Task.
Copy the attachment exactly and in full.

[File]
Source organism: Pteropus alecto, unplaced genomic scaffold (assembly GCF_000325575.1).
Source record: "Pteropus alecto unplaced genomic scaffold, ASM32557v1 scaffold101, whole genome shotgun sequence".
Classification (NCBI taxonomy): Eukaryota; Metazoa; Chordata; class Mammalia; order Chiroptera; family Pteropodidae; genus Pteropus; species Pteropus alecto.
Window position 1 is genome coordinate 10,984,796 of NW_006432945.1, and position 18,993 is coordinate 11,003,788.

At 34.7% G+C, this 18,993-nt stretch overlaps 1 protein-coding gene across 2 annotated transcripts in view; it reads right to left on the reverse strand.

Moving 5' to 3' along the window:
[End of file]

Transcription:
Source organism: Pteropus alecto, unplaced genomic scaffold (assembly GCF_000325575.1).
Source record: "Pteropus alecto unplaced genomic scaffold, ASM32557v1 scaffold101, whole genome shotgun sequence".
Classification (NCBI taxonomy): Eukaryota; Metazoa; Chordata; class Mammalia; order Chiroptera; family Pteropodidae; genus Pteropus; species Pteropus alecto.
Window position 1 is genome coordinate 10,984,796 of NW_006432945.1, and position 18,993 is coordinate 11,003,788.

At 34.7% G+C, this 18,993-nt stretch overlaps 1 protein-coding gene across 2 annotated transcripts in view; it reads right to left on the reverse strand.

Moving 5' to 3' along the window: